Guide To Christchurch Restaurants
The cuisine of Christchurch and New Zealand as a whole is difficult to pin down. The tastes and flavours combine the traditional traits of British cusine with Pacific Rim and Mediterranean influences. The dish that’s claimed locally is the sweet Pavlova meringue.
Like so many things in Christchurch, the restaurant scene has changed dramatically since the 2011 earthquake, with a new brand of fine-dining eateries now adding a dash of modern class to the once super-traditional vibe. That said, there are still plenty of classic New Zealand options on the table and you won’t have to venture far to find something to suit your palate.
Downtown Christchurch is home to a real mix of places to eat. The 2011 earthquake damaged many of the old restaurants here, but there are still a lot of the big names that locals love. For example, the classic-looking Tiffany’s is set in a pleasant green area on the banks of the river and serves a seasonal menu of local meat dishes and Mediterranean fusion food. Fiddlesticks is one of the new breed, a modern and stylish restaurant with a fine-dining menu. It’s set amidst the arty district of downtown and boasts a large outdoor area with an open fire. For a taste of the east, the Lotus Heart offers a fantastic vegetarian menu with a mix of oriental and Indian cuisine.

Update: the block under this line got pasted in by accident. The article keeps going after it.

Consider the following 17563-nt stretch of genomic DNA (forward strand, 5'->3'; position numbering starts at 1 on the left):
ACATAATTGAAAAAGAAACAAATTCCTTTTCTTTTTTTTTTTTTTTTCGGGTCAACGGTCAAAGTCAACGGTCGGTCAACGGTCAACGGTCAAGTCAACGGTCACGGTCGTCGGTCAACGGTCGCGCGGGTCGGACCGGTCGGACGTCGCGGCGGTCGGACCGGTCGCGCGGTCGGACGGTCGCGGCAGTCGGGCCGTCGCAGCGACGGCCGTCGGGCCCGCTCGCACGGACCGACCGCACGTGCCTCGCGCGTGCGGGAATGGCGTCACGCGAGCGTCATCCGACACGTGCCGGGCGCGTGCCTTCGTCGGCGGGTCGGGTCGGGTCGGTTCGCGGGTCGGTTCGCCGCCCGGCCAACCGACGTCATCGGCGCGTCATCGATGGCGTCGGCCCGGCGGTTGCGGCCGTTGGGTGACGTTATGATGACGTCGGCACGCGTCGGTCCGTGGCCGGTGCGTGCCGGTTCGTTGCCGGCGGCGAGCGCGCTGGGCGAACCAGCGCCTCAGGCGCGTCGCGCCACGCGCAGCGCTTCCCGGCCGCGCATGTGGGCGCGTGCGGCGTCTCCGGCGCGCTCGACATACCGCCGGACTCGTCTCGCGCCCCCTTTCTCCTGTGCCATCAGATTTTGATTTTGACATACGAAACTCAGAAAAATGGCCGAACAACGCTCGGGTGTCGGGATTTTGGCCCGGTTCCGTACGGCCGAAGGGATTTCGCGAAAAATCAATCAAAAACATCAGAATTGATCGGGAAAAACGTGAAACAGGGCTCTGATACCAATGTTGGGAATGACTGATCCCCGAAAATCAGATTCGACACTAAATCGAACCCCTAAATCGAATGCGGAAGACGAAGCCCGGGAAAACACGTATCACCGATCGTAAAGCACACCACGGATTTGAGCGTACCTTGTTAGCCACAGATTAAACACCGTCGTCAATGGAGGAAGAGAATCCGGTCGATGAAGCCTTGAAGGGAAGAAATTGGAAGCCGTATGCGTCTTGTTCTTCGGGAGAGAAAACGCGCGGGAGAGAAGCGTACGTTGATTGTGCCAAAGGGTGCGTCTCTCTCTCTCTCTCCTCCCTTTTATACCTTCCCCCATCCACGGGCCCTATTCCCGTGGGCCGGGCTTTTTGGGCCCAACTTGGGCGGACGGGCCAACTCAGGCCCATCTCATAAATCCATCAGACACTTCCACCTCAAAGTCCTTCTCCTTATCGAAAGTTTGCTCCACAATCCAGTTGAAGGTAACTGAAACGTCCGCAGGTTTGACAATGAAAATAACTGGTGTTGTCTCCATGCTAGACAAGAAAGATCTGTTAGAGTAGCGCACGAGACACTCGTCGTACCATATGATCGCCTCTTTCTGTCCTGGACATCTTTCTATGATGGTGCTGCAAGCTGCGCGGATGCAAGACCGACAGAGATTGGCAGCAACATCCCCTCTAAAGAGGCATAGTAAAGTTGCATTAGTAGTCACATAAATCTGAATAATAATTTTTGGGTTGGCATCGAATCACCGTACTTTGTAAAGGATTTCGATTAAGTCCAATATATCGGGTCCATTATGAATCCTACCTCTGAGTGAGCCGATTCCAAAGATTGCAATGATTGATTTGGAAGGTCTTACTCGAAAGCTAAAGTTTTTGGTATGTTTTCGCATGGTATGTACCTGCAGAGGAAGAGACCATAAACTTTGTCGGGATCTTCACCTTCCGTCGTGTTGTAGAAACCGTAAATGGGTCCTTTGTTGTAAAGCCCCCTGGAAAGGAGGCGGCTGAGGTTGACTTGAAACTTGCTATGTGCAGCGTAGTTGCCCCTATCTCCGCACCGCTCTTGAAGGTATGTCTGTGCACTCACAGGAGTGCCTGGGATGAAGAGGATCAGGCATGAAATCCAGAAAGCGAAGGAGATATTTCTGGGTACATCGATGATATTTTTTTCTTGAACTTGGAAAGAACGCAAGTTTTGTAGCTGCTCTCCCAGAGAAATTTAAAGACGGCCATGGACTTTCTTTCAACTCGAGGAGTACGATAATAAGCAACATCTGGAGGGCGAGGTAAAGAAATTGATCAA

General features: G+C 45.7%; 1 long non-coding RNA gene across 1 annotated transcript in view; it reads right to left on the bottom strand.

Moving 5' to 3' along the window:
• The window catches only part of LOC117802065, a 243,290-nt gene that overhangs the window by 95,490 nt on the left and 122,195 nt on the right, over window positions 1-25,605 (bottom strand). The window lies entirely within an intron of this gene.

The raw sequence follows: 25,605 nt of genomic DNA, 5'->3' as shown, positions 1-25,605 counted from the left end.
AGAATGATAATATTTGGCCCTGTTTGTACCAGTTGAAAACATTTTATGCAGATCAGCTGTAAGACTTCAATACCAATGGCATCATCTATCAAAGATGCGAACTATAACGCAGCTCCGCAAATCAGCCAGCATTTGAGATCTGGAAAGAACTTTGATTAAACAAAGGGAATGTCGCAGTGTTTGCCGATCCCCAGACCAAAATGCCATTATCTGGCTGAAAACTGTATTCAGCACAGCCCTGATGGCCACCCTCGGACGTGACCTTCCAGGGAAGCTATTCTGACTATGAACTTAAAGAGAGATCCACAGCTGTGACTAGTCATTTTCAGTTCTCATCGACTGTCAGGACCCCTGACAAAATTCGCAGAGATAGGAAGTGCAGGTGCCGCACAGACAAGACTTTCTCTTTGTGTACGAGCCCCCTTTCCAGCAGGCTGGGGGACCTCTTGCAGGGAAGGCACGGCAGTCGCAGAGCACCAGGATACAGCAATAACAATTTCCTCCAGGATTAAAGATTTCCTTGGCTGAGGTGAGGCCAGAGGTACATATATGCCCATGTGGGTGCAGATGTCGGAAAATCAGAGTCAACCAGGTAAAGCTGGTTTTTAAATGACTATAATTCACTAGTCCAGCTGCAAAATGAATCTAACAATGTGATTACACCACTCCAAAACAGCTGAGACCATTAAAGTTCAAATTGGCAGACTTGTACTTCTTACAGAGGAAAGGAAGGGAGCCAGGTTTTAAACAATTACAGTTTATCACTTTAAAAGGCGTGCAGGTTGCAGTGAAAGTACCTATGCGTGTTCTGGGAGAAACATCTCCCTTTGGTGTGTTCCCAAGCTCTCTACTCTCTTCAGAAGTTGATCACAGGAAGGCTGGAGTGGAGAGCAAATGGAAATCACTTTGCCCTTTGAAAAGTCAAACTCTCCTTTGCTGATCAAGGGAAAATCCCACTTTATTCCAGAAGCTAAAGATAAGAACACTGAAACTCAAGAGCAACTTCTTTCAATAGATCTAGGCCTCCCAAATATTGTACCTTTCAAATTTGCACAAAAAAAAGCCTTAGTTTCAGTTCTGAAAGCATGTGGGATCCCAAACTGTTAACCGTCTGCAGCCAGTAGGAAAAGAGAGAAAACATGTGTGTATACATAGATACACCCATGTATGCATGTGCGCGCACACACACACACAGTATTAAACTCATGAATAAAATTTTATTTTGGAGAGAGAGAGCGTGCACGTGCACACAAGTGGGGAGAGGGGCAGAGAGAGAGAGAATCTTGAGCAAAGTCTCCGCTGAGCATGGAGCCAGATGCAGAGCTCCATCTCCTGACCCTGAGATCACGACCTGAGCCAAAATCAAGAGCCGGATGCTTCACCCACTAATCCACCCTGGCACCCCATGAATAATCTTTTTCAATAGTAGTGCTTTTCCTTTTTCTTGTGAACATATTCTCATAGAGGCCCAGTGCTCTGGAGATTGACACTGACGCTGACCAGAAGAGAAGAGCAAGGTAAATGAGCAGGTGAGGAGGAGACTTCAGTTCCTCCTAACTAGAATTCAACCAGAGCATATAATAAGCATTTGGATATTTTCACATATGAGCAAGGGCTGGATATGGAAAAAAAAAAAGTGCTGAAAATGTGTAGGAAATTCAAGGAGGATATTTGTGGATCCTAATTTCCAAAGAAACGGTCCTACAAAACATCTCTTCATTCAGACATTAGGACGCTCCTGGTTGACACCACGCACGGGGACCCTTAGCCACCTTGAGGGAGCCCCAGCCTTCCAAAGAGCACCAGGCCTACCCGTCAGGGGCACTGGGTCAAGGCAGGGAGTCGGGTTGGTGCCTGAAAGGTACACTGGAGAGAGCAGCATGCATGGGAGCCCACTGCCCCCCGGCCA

In many ways the beating heart of Christchurch’s culinary scene, the long avenue of Riccarton Road stretches right the way from the Christchurch Botanic Gardens to the district of Sockburn in the west. There’s an abundance of choice when it comes to eating too, with everything from Vietnamese (check out the local favourite Saigon Star) and Indian (try the casual and well-known Arjee Bhajee), to Italian and French. While this used to be a centre for high-end dining, many of the top bistros have moved further out from the city centre, leaving Riccarton to thrive as a more laid-back and affordable food spot.
Addington and Cashmere
Coffee shops and cafés dominate the scene in Addington and Cashmere districts to the south of Hagley Park. The former has a little more of a city vibe, and is home to the famous Addington Coffee Co-op, selling fair trade cuppa’s and a range of in-house clothing. Cashmere is more remote and many of the places here enjoy fantastic views over the city. Check out The Cup, a great café-come-bistro serving some super-fresh seafood dishes, a range of coffees and some creatively made salads.
Seafood really is the bulk of the menu here, and for good reason. Many of the restaurants in Lyttlelton are close to the quayside, giving them access to fresh fish daily. At the high-end Roots restaurant there isn’t even a menu, just the catch of the day. Other favourites include Fishermans Wharf, a rustic looking eatery with a great seafood selection, and the Porthole Bar, where classic pub grub goes hand in hand with local entertainment.